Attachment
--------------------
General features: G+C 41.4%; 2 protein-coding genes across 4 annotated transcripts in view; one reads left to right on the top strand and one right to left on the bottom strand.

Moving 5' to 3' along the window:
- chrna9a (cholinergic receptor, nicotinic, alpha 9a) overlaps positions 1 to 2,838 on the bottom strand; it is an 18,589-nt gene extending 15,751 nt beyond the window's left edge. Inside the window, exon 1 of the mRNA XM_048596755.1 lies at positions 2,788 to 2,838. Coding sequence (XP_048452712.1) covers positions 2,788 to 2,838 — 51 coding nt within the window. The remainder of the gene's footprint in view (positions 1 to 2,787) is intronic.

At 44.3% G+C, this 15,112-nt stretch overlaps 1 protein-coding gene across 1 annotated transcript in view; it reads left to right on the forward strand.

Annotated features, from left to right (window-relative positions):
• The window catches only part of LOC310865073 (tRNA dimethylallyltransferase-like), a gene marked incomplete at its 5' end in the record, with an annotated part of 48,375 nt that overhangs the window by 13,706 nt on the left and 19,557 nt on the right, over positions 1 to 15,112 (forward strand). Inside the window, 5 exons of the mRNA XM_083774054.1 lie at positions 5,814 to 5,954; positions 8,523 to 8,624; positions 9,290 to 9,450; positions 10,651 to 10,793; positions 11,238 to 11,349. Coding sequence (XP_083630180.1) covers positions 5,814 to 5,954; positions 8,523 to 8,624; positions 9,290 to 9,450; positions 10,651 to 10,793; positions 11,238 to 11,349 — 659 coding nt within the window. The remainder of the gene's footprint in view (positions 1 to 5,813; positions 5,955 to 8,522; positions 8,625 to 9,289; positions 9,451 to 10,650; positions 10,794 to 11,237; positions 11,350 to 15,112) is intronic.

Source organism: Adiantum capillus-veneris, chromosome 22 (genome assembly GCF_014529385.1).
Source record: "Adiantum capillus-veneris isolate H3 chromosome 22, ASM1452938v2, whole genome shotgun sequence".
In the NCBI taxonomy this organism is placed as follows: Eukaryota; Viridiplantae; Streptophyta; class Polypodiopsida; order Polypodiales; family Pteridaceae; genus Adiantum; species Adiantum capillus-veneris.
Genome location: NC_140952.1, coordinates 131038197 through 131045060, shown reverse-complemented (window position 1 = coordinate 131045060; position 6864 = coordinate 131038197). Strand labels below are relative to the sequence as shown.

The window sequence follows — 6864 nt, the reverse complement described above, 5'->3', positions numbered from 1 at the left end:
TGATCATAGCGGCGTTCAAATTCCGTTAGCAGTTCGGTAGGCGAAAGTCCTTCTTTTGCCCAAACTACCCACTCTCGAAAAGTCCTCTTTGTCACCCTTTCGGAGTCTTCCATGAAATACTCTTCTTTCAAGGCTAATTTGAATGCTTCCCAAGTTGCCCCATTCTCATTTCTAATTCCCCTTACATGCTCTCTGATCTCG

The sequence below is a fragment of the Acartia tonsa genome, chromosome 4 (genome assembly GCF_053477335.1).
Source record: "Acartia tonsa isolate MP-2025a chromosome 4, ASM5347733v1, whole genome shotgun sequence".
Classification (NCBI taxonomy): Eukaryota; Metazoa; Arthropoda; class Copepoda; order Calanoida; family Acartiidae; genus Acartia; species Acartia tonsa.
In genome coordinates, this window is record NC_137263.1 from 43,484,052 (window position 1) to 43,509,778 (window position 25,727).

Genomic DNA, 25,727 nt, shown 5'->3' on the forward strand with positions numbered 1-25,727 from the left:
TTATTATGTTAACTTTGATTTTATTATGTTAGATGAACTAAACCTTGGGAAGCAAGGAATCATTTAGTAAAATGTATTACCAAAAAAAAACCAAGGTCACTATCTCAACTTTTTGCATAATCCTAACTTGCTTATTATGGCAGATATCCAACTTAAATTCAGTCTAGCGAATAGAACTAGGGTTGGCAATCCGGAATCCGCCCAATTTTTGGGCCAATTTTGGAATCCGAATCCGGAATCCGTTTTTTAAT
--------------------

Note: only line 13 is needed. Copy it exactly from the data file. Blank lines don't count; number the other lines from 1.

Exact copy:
The sequence below is a fragment of the Acartia tonsa genome, chromosome 4 (genome assembly GCF_053477335.1).